Jena edition, (1556), Vol. II, p. 556ff Weimar edition, 12: 197ff. Text 205ff Erlangen , Op. Lat., 7:lff Clemen , 2:427ff Daniel , Codex Liturgicus, 2:80ff Richter , Kirchen Ordnungen, 1:2ff Sehling , Kirchen Ordnungen, I-4 Hering , Hfilfsbuch, Lietzmann , Kleine Texte, No. 36, p. 11ff Rietschel Lehrbuch d. Lit., 1:399ff Jacoby , Die Liturgik der Reformatoren (1871), I, 1121, p. 256ff.

    Paul Speratus’ German translation of the Formula missae, Ein weyse Christlich Mess zu halten vnd zum tisch Gottes zu gehen.

    Original ; — 1st Edition, Wittenberg, 1524; printed by L. Cranach.

    Writer’s library.

    Jena (1560) III:269 Erlangen , 7:11 ff Walch , 10: 2743ff St. Louis , 10:2230ff An anonymous translation originating at Nurnberg: Die weysse der Messz, vnnd geniessung des Hochwirdigen Sacraments.

    Englished by H. E. Jacobs, The Lutheran Church Review, Vol. 8, July 1889, p. 226ff; Vol. 9, January, 1890, p. 72ff.

    Richard and Painter, Christian Worship, p. 164ff.

    In reply to the Formula missae Emser wrote: Missae christianorum contra Lutheranam Missandi formulam assertio. 1524.

    Clichtoveus wrote: Propugnaculum ecclesiae adversus Lutheranos. 1526. P.Z.S.


    Mart. Luther.

    Grace and peace in Christ he wishes (him). Thus far I have tried by means of books and sermons among the people to call their hearts away from godless opinions of ceremonies, thinking I would be doing something Christian and salutary if I would be the cause whereby the abomination, which Satan has set up in the holy place through the man of sin, might be removed without violence. Therefore, I have undertaken nothing either by force or command; nor have I changed old things for new, always being hesitant and fearful on account of those souls weak in the faith from whom the old and accustomed is not to be taken away suddenly or among whom a new and untried method of worshiping God is to be introduced; and especially on account of those light and fastidious spirits who, without faith, without reason, like unclean swine, rush wildly about and rejoice only in the novel, and as soon as the novelty has worn off forthwith become disgusted with it. A species of men than whom, as in other things, nothing is more troublesome than their sort; so, too, in sacred things they are most troublesome and intolerable. Nevertheless, even though I am moved with wrath, I am compelled to suffer them unless I would desire to have the Gospel itself taken away from the public.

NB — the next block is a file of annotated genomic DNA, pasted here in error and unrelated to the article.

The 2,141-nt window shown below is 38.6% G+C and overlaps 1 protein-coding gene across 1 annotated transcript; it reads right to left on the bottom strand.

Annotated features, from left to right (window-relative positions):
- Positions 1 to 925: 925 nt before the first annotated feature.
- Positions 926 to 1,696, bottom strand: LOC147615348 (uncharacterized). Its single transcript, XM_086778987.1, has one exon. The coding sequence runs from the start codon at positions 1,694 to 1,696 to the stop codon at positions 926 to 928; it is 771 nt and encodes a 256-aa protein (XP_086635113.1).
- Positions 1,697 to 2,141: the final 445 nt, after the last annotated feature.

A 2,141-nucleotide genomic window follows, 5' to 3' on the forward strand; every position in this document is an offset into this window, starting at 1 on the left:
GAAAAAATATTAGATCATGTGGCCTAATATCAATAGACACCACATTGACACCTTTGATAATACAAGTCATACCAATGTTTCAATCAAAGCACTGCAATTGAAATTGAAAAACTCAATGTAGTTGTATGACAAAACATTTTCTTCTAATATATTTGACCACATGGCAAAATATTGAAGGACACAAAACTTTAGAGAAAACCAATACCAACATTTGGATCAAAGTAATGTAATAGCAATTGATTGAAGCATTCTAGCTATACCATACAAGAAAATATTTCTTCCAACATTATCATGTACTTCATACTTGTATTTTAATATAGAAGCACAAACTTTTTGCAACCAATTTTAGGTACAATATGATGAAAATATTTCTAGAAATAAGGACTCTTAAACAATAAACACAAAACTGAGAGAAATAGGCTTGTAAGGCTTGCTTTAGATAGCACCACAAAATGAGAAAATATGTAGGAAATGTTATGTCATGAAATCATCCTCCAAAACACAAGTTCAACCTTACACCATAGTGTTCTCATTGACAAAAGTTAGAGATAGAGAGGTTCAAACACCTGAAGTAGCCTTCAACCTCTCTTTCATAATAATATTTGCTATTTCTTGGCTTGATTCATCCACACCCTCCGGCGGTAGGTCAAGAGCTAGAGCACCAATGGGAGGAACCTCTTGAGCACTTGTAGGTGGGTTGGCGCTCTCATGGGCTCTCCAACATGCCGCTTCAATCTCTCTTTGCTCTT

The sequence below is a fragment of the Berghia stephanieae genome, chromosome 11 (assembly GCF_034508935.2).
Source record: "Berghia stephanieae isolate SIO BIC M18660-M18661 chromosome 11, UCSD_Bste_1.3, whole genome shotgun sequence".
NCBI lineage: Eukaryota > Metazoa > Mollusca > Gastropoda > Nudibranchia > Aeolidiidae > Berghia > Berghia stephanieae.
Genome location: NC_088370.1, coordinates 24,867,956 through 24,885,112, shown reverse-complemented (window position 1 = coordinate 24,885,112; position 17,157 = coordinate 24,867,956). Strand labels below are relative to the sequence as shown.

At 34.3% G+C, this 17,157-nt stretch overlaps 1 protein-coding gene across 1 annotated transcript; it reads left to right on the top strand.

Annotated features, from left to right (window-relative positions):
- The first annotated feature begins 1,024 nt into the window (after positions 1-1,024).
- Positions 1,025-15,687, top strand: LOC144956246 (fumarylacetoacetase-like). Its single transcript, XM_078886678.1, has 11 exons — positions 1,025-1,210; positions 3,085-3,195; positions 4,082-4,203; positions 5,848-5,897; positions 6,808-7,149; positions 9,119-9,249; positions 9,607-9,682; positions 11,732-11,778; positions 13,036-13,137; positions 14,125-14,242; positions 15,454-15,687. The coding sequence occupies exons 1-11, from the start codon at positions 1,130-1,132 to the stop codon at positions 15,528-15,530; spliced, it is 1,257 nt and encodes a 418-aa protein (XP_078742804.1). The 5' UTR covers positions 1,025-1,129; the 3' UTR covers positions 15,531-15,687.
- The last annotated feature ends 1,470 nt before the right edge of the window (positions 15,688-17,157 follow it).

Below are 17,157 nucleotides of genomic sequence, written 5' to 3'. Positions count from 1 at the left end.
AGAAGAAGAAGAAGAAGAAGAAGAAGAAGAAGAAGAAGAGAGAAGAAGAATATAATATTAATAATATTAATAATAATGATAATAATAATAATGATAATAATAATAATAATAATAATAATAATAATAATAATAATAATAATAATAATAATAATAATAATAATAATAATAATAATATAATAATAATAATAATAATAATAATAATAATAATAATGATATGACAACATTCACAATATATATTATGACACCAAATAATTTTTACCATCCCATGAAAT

But now since there is hope that the hearts of many have been enlightened and strengthened by the grace of God, and since the matter itself demands that the scandals be removed from the Kingdom of Christ, something must be dared in the name of Christ. For it is right that we provide for the few, lest while we fear constantly the levity and abuse of some others we provide for none at all, and while we wish to guard against the future scandals of such as these, we strengthen all of their abominations.

    Therefore, most excellent Nicolas, since you have requested it so frequently, we will busy ourself concerning some pious form of saying mass (as they say) and of administering communion. And thus will we do: we will no longer rule hearts by word of doctrine only, but we will put our hand to it also, and make that effective in the public administration; nevertheless, prejudicing no one, nor forbidding any one to embrace or follow some other method. Indeed we beg through Christ, from the heart, if something better shall be revealed to those who are in advance of us in these things, that they command us to be silent so that by common work we may aid the common cause. f17 In the first place we assert, it is not now, nor has it ever been, in our mind to abolish entirely the whole formal cultus of God, but to cleanse that which is in use, which has been vitiated by most abominable additions, and to point out a pious use. For this cannot be denied, that masses and the communion of bread and wine are a rite divinely instituted by Christ, which was observed, first under Christ Himself, then under the apostles, most simply and piously and without any additions. But so many human inventions have been added to it in course of time, that nothing of the mass and communion has come down to our age except the name.